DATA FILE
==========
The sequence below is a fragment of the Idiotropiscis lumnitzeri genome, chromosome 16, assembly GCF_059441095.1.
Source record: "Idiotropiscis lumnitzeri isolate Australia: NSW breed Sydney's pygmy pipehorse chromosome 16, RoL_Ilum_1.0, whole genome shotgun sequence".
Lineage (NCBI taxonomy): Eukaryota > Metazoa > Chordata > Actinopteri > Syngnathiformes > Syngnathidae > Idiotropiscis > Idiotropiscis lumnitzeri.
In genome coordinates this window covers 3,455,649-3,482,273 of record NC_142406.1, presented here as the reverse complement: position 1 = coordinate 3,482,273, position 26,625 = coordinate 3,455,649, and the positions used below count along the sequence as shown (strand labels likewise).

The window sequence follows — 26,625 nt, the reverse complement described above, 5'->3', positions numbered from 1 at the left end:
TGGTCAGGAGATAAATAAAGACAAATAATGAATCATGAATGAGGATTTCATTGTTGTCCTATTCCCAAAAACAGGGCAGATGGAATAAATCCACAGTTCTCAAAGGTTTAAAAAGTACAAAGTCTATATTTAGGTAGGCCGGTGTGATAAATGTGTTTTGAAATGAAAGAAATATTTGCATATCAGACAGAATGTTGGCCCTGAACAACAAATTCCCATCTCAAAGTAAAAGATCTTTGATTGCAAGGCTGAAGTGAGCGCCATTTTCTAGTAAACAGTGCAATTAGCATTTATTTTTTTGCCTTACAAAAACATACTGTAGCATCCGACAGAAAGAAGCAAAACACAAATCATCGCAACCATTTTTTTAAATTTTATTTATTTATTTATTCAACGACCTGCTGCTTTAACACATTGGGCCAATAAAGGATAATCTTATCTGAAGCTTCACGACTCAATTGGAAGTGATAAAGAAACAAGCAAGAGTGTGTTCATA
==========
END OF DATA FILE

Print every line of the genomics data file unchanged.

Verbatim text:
The sequence below is a fragment of the Idiotropiscis lumnitzeri genome, chromosome 16, assembly GCF_059441095.1.
Source record: "Idiotropiscis lumnitzeri isolate Australia: NSW breed Sydney's pygmy pipehorse chromosome 16, RoL_Ilum_1.0, whole genome shotgun sequence".
Lineage (NCBI taxonomy): Eukaryota > Metazoa > Chordata > Actinopteri > Syngnathiformes > Syngnathidae > Idiotropiscis > Idiotropiscis lumnitzeri.
In genome coordinates this window covers 3,455,649-3,482,273 of record NC_142406.1, presented here as the reverse complement: position 1 = coordinate 3,482,273, position 26,625 = coordinate 3,455,649, and the positions used below count along the sequence as shown (strand labels likewise).

The window sequence follows — 26,625 nt, the reverse complement described above, 5'->3', positions numbered from 1 at the left end:
TGGTCAGGAGATAAATAAAGACAAATAATGAATCATGAATGAGGATTTCATTGTTGTCCTATTCCCAAAAACAGGGCAGATGGAATAAATCCACAGTTCTCAAAGGTTTAAAAAGTACAAAGTCTATATTTAGGTAGGCCGGTGTGATAAATGTGTTTTGAAATGAAAGAAATATTTGCATATCAGACAGAATGTTGGCCCTGAACAACAAATTCCCATCTCAAAGTAAAAGATCTTTGATTGCAAGGCTGAAGTGAGCGCCATTTTCTAGTAAACAGTGCAATTAGCATTTATTTTTTTGCCTTACAAAAACATACTGTAGCATCCGACAGAAAGAAGCAAAACACAAATCATCGCAACCATTTTTTTAAATTTTATTTATTTATTTATTCAACGACCTGCTGCTTTAACACATTGGGCCAATAAAGGATAATCTTATCTGAAGCTTCACGACTCAATTGGAAGTGATAAAGAAACAAGCAAGAGTGTGTTCATA